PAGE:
• Skills and experience in interpreting and applying different leadership styles (or elements of styles) to varying real-world situations.
  • Enhanced decision-making skills.
  • Understanding of ethical practice and shaping work cultures.
    Strengthened analytical capacity.
  • Effective verbal and written communication.
  • Ability to manage and lead change.

Assessment

In keeping with the emphasis on blending theory and practice and drawing upon adult learning styles, assessment will involve a mix of tasks and assignments such as:

  • a leadership profile (750 words or less) due in class 1
  • a biographical analysis of a leader (2500 words or less) due in class 6
  • a reflective journal (2800 words or less) due in classes 4 and 7, and
  • preparation for and participation in the class sessions.

Participants will have the opportunity to choose, within limits, the weighting they want for each of these four elements of assessment.

Contact Hours and Private Study

The unit will be offered in 'intensive semester' mode. This will involve seven full days (42 hours) of class contact spread over 10 weeks (incorporating a three-week break for reading, reflection and writing). In keeping with the University of Sydney's expectations, face-to-face contact will be complemented by private study including the completion of assessment tasks.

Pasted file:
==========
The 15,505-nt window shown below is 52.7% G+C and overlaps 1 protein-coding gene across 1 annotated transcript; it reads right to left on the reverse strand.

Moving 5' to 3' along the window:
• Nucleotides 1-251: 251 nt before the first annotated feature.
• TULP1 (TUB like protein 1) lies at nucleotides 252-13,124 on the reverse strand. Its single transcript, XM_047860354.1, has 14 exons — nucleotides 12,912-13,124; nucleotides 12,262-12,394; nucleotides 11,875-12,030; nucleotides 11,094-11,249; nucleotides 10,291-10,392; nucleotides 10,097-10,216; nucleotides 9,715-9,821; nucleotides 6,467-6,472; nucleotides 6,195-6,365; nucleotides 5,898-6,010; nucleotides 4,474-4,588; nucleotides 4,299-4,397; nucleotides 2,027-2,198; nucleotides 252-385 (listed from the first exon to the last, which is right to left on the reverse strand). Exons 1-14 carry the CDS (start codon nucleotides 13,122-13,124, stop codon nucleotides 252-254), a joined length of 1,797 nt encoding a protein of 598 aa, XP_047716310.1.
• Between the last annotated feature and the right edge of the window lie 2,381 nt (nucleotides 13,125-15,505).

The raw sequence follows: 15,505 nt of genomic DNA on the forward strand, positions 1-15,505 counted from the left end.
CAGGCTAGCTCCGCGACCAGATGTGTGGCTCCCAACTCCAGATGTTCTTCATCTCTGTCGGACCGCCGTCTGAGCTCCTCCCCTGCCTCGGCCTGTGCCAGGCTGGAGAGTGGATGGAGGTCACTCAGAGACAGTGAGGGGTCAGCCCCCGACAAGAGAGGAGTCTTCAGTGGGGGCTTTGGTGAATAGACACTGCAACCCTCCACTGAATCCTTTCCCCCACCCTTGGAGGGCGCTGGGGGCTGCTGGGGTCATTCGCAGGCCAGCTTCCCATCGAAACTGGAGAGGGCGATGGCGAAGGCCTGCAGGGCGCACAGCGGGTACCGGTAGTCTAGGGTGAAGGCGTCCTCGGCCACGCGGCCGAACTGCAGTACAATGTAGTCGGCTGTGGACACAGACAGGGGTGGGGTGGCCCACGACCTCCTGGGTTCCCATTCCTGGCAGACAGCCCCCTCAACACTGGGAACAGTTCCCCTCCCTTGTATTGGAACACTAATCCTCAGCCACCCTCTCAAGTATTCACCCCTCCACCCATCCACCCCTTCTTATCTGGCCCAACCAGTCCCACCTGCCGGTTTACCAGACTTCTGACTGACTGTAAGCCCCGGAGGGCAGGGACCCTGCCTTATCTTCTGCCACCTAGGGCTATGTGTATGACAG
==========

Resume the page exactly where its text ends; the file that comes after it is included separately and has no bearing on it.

Indicative Topics

  • Leading and managing: what's the difference? Myths of leadership. Leaders: born or made?
  • Is all leadership the same (I)? Different leaders and leadership in different cultures.
  • Is all leadership the same (II)? Political, business and community leadership.
  • What is distinctive about public sector leadership?
  • Leaders and followers. The tools of leadership: words and deeds, decision making and ethical behaviour.
  • Leading through crisis.
  • What can leaders really change? Possibilities and constraints in leadership.
  • Where have all the leaders gone? The end of leadership, or leadership reborn?
  • Case studies with and of particular leaders (for example, NSW Premier Bob Carr and /or his ministers) or groups of leaders (for example, women as leaders, Indigenous and other community leaders).

Indicative Readings

  • Bennis, W (1999) 'The End of Leadership', Organisational Dynamics, 28(1)
  • Blondel, J (1987) Political Leadership: Towards a General Analysis, Sage, New York
  • Bunce V (1981) Do New Leaders Make a Difference?, Princeton University Press, Princeton
  • Burns J (1978) Leadership, New York, Harper and Row.
  • Cooper T and Dale Wright N (eds) (1992) Exemplary Public Administrators, San Francisco, Jossey Bass
  • Gardner H (1995) Leading Minds: An Anatomy of Leadership, Harper Collins, New York
  • Neustadt R Presidential Power, New York
  • Rost J (1991) Leadership for the Twenty-First Century, Praeger, New York
  • Sarros JC and Santora C (2001) 'Leaders and Values: A Cross-Cultural Study', Leadership and Organisational Development Journal, 22(5)
  • Sinclair A (1998) Doing Leadership Differently, Melbourne, Melbourne University Press